Signs of Protein Deficiency

Maria Viall CHHP, CHN, ROHP

 

Protein is an essential part of your diet as it is considered the building block to the body. It has an effect on everything from muscle repair and hair growth to your immune and nervous system. But are you getting enough, too much or the right kind?

The RDA (Recommended Daily Allowance) of protein is .36 grams of protein per pound of body weight. This number can fluctuate depending on the individual. Age, activity level and certain health conditions will require different protein needs. For example, a younger person requires more protein for muscle building and development versus an elderly person.  Someone who trains regularly will need an increase of protein to help with muscle recovery versus someone who isn’t very active.  Protein needs also increase with certain health conditions such as auto-immune disease to help the body repair. Pregnancy is another health situation that will increase protein needs for proper nourishment and development of the fetus.

Seasonal change can also affect protein needs. During fall and winter, an individual’s protein intake should increase, especially if residing in a colder climate. The colder temperature can increase the rate of body metabolism in efforts to help keep the body warm. This increases the need for nutrients such as protein and healthy fat.

Signs of Protein Deficiency:

For many Americans, protein deficiency is not a serious concern, however, if you do have deficiency, you will be able to identify with these warning signs:

  • Constant craving for carbohydrates
  • Muscle aches/soreness
  • Poor recovery after workouts
  • Dry hair
  • Constant fatigue and lack of energy
  • Anemia (in some cases)

Choosing Protein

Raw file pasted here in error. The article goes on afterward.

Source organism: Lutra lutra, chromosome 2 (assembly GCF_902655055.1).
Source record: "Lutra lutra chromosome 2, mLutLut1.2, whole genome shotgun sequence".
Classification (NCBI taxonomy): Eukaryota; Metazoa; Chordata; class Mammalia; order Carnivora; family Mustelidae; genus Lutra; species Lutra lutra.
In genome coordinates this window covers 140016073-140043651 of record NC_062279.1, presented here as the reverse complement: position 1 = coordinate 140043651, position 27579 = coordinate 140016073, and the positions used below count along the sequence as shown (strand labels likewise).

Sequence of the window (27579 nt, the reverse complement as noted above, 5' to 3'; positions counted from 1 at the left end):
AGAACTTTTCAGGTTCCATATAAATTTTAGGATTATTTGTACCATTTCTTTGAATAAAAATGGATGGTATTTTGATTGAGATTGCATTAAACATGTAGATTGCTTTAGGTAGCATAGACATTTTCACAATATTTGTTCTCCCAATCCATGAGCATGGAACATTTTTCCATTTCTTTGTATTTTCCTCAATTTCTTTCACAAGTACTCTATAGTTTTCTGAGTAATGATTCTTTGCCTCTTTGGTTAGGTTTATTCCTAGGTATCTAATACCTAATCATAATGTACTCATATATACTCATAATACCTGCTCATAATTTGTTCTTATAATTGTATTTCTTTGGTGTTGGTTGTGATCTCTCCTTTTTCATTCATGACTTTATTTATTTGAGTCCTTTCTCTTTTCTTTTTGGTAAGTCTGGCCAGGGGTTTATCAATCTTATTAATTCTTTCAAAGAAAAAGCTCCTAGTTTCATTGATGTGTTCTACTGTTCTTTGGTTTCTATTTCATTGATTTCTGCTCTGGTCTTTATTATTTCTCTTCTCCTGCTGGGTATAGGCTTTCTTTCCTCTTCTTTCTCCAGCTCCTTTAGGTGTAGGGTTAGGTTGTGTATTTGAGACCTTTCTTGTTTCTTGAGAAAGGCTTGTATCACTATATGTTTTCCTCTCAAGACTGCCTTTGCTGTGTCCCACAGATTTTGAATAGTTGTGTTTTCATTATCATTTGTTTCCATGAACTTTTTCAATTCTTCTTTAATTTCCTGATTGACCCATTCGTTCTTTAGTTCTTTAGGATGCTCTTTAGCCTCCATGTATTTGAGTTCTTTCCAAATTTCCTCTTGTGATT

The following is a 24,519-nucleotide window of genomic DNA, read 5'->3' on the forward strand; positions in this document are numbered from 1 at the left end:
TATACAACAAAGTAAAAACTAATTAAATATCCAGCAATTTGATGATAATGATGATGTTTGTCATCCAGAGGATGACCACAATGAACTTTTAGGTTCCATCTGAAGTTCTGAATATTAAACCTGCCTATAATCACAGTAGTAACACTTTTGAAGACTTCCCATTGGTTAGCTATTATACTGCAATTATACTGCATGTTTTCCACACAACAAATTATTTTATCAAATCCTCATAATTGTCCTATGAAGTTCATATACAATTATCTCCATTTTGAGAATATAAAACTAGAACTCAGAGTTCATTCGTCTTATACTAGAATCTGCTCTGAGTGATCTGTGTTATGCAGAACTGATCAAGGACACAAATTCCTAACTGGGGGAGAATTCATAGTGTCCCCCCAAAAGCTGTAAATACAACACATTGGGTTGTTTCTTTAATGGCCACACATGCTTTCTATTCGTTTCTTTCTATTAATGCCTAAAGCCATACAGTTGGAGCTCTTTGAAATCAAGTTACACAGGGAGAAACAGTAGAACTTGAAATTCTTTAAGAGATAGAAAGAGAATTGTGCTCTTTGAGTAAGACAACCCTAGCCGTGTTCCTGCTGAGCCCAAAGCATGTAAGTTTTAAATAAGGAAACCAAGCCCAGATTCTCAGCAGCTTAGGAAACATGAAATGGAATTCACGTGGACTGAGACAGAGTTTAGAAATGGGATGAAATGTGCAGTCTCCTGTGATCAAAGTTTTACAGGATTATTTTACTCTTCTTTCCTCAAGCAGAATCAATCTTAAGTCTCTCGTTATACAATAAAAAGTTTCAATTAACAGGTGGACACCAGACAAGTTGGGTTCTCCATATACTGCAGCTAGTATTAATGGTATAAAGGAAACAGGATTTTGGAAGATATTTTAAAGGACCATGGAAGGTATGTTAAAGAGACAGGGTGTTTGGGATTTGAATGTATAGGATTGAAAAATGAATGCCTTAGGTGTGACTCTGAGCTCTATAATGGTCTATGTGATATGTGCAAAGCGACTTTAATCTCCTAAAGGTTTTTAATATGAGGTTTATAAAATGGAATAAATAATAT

There are two different types of protein found in food, complete and incomplete protein. Complete protein, which is mostly animal based protein sources, contains all 9 essential amino acids that the body requires and is not able to manufacture on its own. Incomplete protein, which is mostly plant based sources, contains essential amino acids but either does not have all 9 present or not in the right quantities. An incomplete protein needs to be combined with another plant based protein to make up a complete protein. For example, rice and beans combined make up a complete protein.

 

Sources of Complete Protein

Fish, eggs, meat, poultry, whey protein concentrate, dairy

 

Sources of Incomplete Protein?

Nuts, seeds, legumes, beans, vegetables, whole grains.

TIP: Combine a grain with a nut/seed to make a complete protein

There are a few protein rich vegetarian options, besides dairy, that have some of the 9 essential amino acids, but aren’t considered a complete protein.

Sources: Quinoa, avocado, black beans, cauliflower, spirulina, pistachios, cashews, pumpkin seeds

How much protein at each meal?

I typically suggest aiming for anywhere between 15 and 25 grams of protein at each meal. This isn’t a hard and fast rule for everyone, as amounts will vary person to person.

Here are some examples of protein combinations you could try at different meals to reach that 15-25 gram goal:

  • 2-3 eggs (approx. 14-21grams)
  • 2 scoops Tera’s Whey grass fed whey protein powder (approx. 18-22grams)
  • Palm size piece of chicken, fish or turkey (approx. 20-28 grams)
  • 1 cup black beans with 1 cup cooked brown rice (approx. 19 grams)

When figuring out what to eat, pick out what your protein source will be first and build your meal around it.  This will help  ensure you’re eating some at each meal . Being aware of your own protein needs and what foods can help you acquire them can b helpful in your day to day health. It can also help prevent possible symptoms related to protein deficiency down the road.

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22 May 2017
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